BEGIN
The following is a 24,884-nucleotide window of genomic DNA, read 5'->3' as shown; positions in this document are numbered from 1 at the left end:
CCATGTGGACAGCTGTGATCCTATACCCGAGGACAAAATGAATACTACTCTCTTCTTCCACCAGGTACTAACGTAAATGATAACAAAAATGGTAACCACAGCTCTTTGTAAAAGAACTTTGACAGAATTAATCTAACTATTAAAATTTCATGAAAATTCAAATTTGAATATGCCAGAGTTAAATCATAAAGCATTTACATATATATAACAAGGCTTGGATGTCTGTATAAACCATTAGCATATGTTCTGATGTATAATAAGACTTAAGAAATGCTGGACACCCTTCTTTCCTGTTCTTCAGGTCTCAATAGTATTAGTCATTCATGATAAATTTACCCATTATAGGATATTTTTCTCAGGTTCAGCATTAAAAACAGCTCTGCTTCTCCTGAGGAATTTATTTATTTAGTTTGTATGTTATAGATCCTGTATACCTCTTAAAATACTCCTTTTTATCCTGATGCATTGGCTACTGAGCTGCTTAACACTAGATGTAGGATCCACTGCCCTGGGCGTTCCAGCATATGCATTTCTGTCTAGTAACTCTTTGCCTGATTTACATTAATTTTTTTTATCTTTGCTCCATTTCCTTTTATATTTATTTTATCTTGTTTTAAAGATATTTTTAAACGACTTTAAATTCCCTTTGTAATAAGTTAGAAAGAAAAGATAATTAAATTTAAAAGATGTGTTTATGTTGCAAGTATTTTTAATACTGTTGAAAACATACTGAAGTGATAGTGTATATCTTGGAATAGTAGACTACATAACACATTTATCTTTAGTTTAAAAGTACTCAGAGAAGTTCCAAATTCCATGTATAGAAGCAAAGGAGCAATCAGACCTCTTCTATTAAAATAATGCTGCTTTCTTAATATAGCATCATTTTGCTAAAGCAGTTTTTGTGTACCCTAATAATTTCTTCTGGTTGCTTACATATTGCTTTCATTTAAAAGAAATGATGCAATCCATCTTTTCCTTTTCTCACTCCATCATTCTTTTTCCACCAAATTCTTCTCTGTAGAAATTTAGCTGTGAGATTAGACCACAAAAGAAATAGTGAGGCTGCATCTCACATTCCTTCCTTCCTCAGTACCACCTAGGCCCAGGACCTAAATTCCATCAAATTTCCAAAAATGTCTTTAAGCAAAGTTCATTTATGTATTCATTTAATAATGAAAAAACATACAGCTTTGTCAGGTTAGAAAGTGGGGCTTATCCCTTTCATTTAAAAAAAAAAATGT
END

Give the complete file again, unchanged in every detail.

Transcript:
The following is a 24,884-nucleotide window of genomic DNA, read 5'->3' as shown; positions in this document are numbered from 1 at the left end:
CCATGTGGACAGCTGTGATCCTATACCCGAGGACAAAATGAATACTACTCTCTTCTTCCACCAGGTACTAACGTAAATGATAACAAAAATGGTAACCACAGCTCTTTGTAAAAGAACTTTGACAGAATTAATCTAACTATTAAAATTTCATGAAAATTCAAATTTGAATATGCCAGAGTTAAATCATAAAGCATTTACATATATATAACAAGGCTTGGATGTCTGTATAAACCATTAGCATATGTTCTGATGTATAATAAGACTTAAGAAATGCTGGACACCCTTCTTTCCTGTTCTTCAGGTCTCAATAGTATTAGTCATTCATGATAAATTTACCCATTATAGGATATTTTTCTCAGGTTCAGCATTAAAAACAGCTCTGCTTCTCCTGAGGAATTTATTTATTTAGTTTGTATGTTATAGATCCTGTATACCTCTTAAAATACTCCTTTTTATCCTGATGCATTGGCTACTGAGCTGCTTAACACTAGATGTAGGATCCACTGCCCTGGGCGTTCCAGCATATGCATTTCTGTCTAGTAACTCTTTGCCTGATTTACATTAATTTTTTTTATCTTTGCTCCATTTCCTTTTATATTTATTTTATCTTGTTTTAAAGATATTTTTAAACGACTTTAAATTCCCTTTGTAATAAGTTAGAAAGAAAAGATAATTAAATTTAAAAGATGTGTTTATGTTGCAAGTATTTTTAATACTGTTGAAAACATACTGAAGTGATAGTGTATATCTTGGAATAGTAGACTACATAACACATTTATCTTTAGTTTAAAAGTACTCAGAGAAGTTCCAAATTCCATGTATAGAAGCAAAGGAGCAATCAGACCTCTTCTATTAAAATAATGCTGCTTTCTTAATATAGCATCATTTTGCTAAAGCAGTTTTTGTGTACCCTAATAATTTCTTCTGGTTGCTTACATATTGCTTTCATTTAAAAGAAATGATGCAATCCATCTTTTCCTTTTCTCACTCCATCATTCTTTTTCCACCAAATTCTTCTCTGTAGAAATTTAGCTGTGAGATTAGACCACAAAAGAAATAGTGAGGCTGCATCTCACATTCCTTCCTTCCTCAGTACCACCTAGGCCCAGGACCTAAATTCCATCAAATTTCCAAAAATGTCTTTAAGCAAAGTTCATTTATGTATTCATTTAATAATGAAAAAACATACAGCTTTGTCAGGTTAGAAAGTGGGGCTTATCCCTTTCATTTAAAAAAAAAAATGT